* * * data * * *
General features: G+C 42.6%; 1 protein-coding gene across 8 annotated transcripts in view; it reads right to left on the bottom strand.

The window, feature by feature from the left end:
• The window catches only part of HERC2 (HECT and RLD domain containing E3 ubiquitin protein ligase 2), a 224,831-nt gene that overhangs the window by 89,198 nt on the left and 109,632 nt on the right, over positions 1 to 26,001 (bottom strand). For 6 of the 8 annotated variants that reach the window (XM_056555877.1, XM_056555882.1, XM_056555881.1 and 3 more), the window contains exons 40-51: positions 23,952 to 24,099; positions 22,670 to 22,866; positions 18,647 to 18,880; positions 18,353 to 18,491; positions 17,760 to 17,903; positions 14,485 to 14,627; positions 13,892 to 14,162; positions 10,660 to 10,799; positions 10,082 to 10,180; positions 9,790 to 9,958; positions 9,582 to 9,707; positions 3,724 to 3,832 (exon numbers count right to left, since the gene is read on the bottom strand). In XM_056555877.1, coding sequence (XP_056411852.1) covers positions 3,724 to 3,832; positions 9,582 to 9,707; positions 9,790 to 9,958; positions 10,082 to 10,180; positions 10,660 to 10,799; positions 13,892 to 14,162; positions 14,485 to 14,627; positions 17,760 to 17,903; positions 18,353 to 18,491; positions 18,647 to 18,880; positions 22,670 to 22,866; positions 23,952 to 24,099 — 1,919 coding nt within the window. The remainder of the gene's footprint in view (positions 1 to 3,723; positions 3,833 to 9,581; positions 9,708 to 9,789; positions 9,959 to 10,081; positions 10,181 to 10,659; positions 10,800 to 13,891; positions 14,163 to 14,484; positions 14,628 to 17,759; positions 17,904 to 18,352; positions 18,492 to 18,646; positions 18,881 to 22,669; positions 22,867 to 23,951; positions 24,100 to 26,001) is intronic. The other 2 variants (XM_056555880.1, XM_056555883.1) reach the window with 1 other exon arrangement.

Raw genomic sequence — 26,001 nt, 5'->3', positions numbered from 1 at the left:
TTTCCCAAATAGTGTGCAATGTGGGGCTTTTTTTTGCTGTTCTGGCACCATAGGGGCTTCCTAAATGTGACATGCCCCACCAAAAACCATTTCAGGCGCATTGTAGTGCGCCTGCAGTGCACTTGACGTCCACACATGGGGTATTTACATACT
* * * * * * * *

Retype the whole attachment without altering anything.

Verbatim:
General features: G+C 42.6%; 1 protein-coding gene across 8 annotated transcripts in view; it reads right to left on the bottom strand.

The window, feature by feature from the left end:
• The window catches only part of HERC2 (HECT and RLD domain containing E3 ubiquitin protein ligase 2), a 224,831-nt gene that overhangs the window by 89,198 nt on the left and 109,632 nt on the right, over positions 1 to 26,001 (bottom strand). For 6 of the 8 annotated variants that reach the window (XM_056555877.1, XM_056555882.1, XM_056555881.1 and 3 more), the window contains exons 40-51: positions 23,952 to 24,099; positions 22,670 to 22,866; positions 18,647 to 18,880; positions 18,353 to 18,491; positions 17,760 to 17,903; positions 14,485 to 14,627; positions 13,892 to 14,162; positions 10,660 to 10,799; positions 10,082 to 10,180; positions 9,790 to 9,958; positions 9,582 to 9,707; positions 3,724 to 3,832 (exon numbers count right to left, since the gene is read on the bottom strand). In XM_056555877.1, coding sequence (XP_056411852.1) covers positions 3,724 to 3,832; positions 9,582 to 9,707; positions 9,790 to 9,958; positions 10,082 to 10,180; positions 10,660 to 10,799; positions 13,892 to 14,162; positions 14,485 to 14,627; positions 17,760 to 17,903; positions 18,353 to 18,491; positions 18,647 to 18,880; positions 22,670 to 22,866; positions 23,952 to 24,099 — 1,919 coding nt within the window. The remainder of the gene's footprint in view (positions 1 to 3,723; positions 3,833 to 9,581; positions 9,708 to 9,789; positions 9,959 to 10,081; positions 10,181 to 10,659; positions 10,800 to 13,891; positions 14,163 to 14,484; positions 14,628 to 17,759; positions 17,904 to 18,352; positions 18,492 to 18,646; positions 18,881 to 22,669; positions 22,867 to 23,951; positions 24,100 to 26,001) is intronic. The other 2 variants (XM_056555880.1, XM_056555883.1) reach the window with 1 other exon arrangement.

Raw genomic sequence — 26,001 nt, 5'->3', positions numbered from 1 at the left:
TTTCCCAAATAGTGTGCAATGTGGGGCTTTTTTTTGCTGTTCTGGCACCATAGGGGCTTCCTAAATGTGACATGCCCCACCAAAAACCATTTCAGGCGCATTGTAGTGCGCCTGCAGTGCACTTGACGTCCACACATGGGGTATTTACATACT